Condition of obtaining possession:
If the rule of literal interpretation is adopted to interpret Section 14(3)(c)(iii), it would lead to a situation where a suit for specific performance can only be instituted at the behest of the owner against a developer, denying the benefit of the provision to the developer despite an interest in the property having been created. This anomaly is created by the use of the words “the defendant has, by virtue of the agreement, obtained possession of the whole or any part of the land” in Section 14(3)(c)(iii). Under a development agreement, an interest in the property may have been created in favour of the developer. If the developer is the plaintiff and the suit is against the owner, strictly applied, clause (iii) would require that the defendant should have obtained possession under the agreement. In such a case if the developer files a suit for specific performance against the owner, and the owner is in possession of the land by virtue of a lawful title, the defendant (i.e. the owner) cannot be said to have obtained possession of the land by way of the agreement. This would lead to an anomalous situation where the condition in Section 14(3)(c)(iii) would not be fulfilled in the case of a suit by a developer. Application of the literal rule of interpretation to Section 14(3)(c)(iii), would lead to an absurdity and would be inconsistent with the intent of the Act.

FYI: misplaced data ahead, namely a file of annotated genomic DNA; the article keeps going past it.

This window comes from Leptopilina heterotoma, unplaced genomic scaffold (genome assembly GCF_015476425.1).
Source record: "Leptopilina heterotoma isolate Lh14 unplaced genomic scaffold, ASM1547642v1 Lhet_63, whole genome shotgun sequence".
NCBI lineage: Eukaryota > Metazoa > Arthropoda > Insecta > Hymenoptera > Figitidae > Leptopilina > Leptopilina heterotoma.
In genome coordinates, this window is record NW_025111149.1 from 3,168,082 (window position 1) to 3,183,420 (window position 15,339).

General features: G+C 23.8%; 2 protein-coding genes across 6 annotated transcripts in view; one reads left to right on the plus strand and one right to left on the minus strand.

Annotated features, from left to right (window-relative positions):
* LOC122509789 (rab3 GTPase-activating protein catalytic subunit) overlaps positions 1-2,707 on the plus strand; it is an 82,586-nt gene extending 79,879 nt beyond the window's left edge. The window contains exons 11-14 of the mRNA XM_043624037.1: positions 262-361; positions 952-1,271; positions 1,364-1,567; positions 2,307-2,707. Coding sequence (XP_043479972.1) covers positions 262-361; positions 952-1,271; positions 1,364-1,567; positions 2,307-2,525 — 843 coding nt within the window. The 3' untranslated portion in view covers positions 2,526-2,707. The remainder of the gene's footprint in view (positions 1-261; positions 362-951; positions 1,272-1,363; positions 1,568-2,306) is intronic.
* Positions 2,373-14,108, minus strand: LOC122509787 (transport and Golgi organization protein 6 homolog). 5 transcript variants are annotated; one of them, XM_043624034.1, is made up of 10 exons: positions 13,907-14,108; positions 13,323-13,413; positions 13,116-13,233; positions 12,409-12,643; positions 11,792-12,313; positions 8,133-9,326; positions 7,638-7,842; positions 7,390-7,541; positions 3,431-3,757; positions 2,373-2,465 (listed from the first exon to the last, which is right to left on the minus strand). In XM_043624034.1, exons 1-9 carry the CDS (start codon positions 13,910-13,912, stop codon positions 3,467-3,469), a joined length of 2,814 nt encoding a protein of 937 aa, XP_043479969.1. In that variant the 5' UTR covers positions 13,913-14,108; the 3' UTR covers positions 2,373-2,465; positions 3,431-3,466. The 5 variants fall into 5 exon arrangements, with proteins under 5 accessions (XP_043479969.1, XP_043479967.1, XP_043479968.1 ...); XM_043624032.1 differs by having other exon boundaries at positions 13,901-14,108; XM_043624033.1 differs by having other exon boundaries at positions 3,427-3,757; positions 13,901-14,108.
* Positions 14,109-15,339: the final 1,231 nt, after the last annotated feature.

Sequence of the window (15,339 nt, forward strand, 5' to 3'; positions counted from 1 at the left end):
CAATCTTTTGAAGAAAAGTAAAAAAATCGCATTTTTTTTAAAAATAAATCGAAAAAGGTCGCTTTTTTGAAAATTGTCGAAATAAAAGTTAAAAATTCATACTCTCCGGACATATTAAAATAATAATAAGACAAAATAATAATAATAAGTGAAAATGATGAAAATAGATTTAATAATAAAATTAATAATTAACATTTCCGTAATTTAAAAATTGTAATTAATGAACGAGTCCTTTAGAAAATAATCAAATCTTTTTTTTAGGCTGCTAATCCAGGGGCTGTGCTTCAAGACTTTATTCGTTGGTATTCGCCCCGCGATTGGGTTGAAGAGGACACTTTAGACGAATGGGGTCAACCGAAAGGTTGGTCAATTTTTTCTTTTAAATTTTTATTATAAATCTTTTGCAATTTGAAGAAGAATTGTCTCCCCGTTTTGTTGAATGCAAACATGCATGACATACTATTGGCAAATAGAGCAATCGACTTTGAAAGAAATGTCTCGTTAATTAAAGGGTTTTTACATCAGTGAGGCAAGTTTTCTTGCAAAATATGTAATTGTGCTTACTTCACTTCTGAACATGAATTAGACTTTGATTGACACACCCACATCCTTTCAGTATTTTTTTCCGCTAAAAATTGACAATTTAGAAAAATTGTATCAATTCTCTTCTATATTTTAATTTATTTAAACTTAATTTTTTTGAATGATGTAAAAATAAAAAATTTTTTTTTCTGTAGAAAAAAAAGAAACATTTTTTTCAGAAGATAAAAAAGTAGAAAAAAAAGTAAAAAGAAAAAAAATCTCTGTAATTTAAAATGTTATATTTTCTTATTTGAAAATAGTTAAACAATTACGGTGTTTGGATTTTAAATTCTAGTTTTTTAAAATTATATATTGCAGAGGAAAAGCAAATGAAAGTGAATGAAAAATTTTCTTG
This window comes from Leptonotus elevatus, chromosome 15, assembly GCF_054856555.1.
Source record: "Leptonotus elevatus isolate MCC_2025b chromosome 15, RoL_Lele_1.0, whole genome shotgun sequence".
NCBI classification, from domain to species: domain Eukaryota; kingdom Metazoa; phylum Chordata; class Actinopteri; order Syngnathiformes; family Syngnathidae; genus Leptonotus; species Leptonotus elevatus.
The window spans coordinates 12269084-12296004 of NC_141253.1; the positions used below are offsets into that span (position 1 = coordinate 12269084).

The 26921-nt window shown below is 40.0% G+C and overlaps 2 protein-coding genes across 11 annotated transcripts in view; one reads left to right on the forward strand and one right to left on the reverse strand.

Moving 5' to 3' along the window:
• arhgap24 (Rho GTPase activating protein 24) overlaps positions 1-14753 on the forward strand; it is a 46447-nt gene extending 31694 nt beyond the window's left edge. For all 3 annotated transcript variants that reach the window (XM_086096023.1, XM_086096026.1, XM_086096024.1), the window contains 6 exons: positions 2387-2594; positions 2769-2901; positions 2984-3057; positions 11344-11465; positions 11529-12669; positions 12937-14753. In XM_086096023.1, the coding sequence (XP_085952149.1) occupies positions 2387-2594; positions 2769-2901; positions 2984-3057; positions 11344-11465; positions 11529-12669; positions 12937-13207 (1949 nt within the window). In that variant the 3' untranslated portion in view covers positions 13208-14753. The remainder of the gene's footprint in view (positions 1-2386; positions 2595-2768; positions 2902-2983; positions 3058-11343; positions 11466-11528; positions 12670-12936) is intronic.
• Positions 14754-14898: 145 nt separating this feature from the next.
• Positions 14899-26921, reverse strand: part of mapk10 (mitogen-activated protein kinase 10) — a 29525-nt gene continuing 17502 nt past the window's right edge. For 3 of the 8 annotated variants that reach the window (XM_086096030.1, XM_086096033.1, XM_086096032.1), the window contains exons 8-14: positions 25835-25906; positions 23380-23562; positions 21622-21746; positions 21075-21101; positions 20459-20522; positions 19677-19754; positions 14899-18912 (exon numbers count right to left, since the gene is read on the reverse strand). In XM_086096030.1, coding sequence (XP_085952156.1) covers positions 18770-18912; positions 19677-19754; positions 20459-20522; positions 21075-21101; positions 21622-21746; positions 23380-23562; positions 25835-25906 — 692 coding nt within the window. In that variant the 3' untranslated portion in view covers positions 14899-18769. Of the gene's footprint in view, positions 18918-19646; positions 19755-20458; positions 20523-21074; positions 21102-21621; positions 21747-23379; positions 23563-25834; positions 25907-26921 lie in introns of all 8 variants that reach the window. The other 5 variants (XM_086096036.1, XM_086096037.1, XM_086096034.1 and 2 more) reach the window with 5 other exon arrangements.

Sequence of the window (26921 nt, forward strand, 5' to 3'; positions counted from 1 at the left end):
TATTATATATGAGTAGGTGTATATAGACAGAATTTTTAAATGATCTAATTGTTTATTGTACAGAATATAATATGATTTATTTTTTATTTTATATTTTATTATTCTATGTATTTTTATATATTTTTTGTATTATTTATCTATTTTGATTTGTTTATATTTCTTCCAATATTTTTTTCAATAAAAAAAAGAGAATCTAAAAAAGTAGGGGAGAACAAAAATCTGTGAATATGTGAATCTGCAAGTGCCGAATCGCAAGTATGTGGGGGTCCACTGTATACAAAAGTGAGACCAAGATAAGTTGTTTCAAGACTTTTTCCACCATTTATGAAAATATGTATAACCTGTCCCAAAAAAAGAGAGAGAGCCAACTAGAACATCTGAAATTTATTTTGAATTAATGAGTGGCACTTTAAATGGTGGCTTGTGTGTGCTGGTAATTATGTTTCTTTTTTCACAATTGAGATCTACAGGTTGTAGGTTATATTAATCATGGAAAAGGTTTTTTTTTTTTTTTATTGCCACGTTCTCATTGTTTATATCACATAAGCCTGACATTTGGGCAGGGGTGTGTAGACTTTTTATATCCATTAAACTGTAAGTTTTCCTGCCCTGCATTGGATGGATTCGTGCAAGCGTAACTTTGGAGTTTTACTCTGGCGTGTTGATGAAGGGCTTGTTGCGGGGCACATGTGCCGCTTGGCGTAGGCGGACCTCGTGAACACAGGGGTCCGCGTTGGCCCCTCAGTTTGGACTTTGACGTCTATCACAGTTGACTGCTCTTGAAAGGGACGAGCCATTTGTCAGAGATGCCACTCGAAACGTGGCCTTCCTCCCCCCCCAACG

[Source: Sushil Kumar Agarwal vs Meenakshi Sadhu, decided by SC on 9 October, 2018]
Note: However on facts that the building or other work described in the contract was not sufficiently precise to enable the court to determine the exact nature of the building or work, specific performance of contract was refused.